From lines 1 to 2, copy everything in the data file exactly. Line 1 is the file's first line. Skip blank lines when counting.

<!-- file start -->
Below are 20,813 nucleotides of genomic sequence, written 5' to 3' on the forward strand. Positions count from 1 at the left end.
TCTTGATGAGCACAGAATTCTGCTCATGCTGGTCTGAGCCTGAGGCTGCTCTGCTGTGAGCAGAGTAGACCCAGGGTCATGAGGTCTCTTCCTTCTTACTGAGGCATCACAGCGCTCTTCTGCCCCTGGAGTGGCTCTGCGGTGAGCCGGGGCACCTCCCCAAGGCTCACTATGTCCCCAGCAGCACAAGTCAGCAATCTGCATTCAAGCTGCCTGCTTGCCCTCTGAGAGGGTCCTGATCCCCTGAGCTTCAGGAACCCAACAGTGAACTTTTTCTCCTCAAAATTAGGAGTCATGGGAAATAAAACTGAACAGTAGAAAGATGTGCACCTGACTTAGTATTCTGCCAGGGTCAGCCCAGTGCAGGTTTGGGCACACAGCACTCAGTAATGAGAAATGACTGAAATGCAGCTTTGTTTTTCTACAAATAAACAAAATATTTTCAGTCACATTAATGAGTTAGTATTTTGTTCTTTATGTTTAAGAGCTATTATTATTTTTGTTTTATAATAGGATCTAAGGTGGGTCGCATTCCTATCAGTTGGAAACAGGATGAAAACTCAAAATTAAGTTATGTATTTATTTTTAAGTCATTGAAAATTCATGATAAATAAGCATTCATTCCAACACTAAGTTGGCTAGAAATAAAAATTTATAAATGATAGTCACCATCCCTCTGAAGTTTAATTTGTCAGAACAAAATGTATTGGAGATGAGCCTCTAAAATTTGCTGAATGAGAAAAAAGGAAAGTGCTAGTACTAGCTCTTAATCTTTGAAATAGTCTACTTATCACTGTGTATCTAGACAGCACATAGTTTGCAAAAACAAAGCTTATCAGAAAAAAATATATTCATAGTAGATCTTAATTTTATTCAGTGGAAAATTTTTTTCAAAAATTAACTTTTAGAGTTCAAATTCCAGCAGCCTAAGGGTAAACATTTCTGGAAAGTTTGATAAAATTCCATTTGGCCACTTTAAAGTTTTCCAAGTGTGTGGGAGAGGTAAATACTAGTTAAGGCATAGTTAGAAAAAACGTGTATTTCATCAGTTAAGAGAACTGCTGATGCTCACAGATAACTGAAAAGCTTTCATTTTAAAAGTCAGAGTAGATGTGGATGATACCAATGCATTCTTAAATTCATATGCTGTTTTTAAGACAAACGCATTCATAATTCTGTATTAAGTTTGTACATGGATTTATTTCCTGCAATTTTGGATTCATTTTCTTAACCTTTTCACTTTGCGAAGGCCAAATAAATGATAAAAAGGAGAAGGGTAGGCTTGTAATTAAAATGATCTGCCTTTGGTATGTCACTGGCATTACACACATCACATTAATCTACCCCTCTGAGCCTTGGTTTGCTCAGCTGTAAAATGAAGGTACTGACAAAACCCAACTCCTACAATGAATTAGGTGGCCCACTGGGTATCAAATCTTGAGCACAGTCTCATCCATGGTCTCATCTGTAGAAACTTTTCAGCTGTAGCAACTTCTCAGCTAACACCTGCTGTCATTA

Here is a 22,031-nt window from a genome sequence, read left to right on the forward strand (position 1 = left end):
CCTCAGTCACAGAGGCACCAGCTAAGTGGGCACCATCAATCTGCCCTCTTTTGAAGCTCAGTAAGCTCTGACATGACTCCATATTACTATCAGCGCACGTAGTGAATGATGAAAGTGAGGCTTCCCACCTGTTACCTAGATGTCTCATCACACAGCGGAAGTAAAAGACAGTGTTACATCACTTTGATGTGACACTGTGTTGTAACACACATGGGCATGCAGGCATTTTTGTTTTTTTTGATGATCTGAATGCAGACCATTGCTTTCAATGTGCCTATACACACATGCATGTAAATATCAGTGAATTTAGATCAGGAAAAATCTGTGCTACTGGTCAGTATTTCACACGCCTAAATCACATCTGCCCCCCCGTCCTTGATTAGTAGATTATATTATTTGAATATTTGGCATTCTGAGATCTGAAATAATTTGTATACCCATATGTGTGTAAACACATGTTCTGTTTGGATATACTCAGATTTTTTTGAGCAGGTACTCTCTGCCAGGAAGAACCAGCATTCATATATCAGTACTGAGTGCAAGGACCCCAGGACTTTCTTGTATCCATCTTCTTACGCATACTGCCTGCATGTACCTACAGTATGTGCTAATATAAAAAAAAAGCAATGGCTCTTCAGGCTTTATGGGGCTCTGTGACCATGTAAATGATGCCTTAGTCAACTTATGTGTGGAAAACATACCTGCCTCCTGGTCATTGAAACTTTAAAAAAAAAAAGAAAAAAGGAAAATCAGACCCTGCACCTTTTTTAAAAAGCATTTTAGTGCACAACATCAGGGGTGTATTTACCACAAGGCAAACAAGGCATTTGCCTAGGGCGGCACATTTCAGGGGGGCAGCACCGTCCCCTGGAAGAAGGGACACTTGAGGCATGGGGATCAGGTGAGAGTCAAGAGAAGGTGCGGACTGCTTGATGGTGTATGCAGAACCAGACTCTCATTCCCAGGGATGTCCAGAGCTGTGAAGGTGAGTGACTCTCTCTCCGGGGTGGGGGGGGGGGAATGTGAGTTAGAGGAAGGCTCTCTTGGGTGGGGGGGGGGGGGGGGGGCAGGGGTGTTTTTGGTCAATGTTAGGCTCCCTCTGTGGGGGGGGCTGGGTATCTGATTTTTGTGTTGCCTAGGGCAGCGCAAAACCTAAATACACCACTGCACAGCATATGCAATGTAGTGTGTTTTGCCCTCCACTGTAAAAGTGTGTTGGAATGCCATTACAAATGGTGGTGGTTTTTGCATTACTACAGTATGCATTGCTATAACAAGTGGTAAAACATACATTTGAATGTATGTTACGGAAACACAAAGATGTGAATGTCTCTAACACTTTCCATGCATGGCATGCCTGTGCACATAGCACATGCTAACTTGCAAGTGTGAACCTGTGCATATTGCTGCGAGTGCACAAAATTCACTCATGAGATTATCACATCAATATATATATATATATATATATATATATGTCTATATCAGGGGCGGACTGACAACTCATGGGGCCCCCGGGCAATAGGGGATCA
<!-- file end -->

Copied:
Below are 20,813 nucleotides of genomic sequence, written 5' to 3' on the forward strand. Positions count from 1 at the left end.
TCTTGATGAGCACAGAATTCTGCTCATGCTGGTCTGAGCCTGAGGCTGCTCTGCTGTGAGCAGAGTAGACCCAGGGTCATGAGGTCTCTTCCTTCTTACTGAGGCATCACAGCGCTCTTCTGCCCCTGGAGTGGCTCTGCGGTGAGCCGGGGCACCTCCCCAAGGCTCACTATGTCCCCAGCAGCACAAGTCAGCAATCTGCATTCAAGCTGCCTGCTTGCCCTCTGAGAGGGTCCTGATCCCCTGAGCTTCAGGAACCCAACAGTGAACTTTTTCTCCTCAAAATTAGGAGTCATGGGAAATAAAACTGAACAGTAGAAAGATGTGCACCTGACTTAGTATTCTGCCAGGGTCAGCCCAGTGCAGGTTTGGGCACACAGCACTCAGTAATGAGAAATGACTGAAATGCAGCTTTGTTTTTCTACAAATAAACAAAATATTTTCAGTCACATTAATGAGTTAGTATTTTGTTCTTTATGTTTAAGAGCTATTATTATTTTTGTTTTATAATAGGATCTAAGGTGGGTCGCATTCCTATCAGTTGGAAACAGGATGAAAACTCAAAATTAAGTTATGTATTTATTTTTAAGTCATTGAAAATTCATGATAAATAAGCATTCATTCCAACACTAAGTTGGCTAGAAATAAAAATTTATAAATGATAGTCACCATCCCTCTGAAGTTTAATTTGTCAGAACAAAATGTATTGGAGATGAGCCTCTAAAATTTGCTGAATGAGAAAAAAGGAAAGTGCTAGTACTAGCTCTTAATCTTTGAAATAGTCTACTTATCACTGTGTATCTAGACAGCACATAGTTTGCAAAAACAAAGCTTATCAGAAAAAAATATATTCATAGTAGATCTTAATTTTATTCAGTGGAAAATTTTTTTCAAAAATTAACTTTTAGAGTTCAAATTCCAGCAGCCTAAGGGTAAACATTTCTGGAAAGTTTGATAAAATTCCATTTGGCCACTTTAAAGTTTTCCAAGTGTGTGGGAGAGGTAAATACTAGTTAAGGCATAGTTAGAAAAAACGTGTATTTCATCAGTTAAGAGAACTGCTGATGCTCACAGATAACTGAAAAGCTTTCATTTTAAAAGTCAGAGTAGATGTGGATGATACCAATGCATTCTTAAATTCATATGCTGTTTTTAAGACAAACGCATTCATAATTCTGTATTAAGTTTGTACATGGATTTATTTCCTGCAATTTTGGATTCATTTTCTTAACCTTTTCACTTTGCGAAGGCCAAATAAATGATAAAAAGGAGAAGGGTAGGCTTGTAATTAAAATGATCTGCCTTTGGTATGTCACTGGCATTACACACATCACATTAATCTACCCCTCTGAGCCTTGGTTTGCTCAGCTGTAAAATGAAGGTACTGACAAAACCCAACTCCTACAATGAATTAGGTGGCCCACTGGGTATCAAATCTTGAGCACAGTCTCATCCATGGTCTCATCTGTAGAAACTTTTCAGCTGTAGCAACTTCTCAGCTAACACCTGCTGTCATTA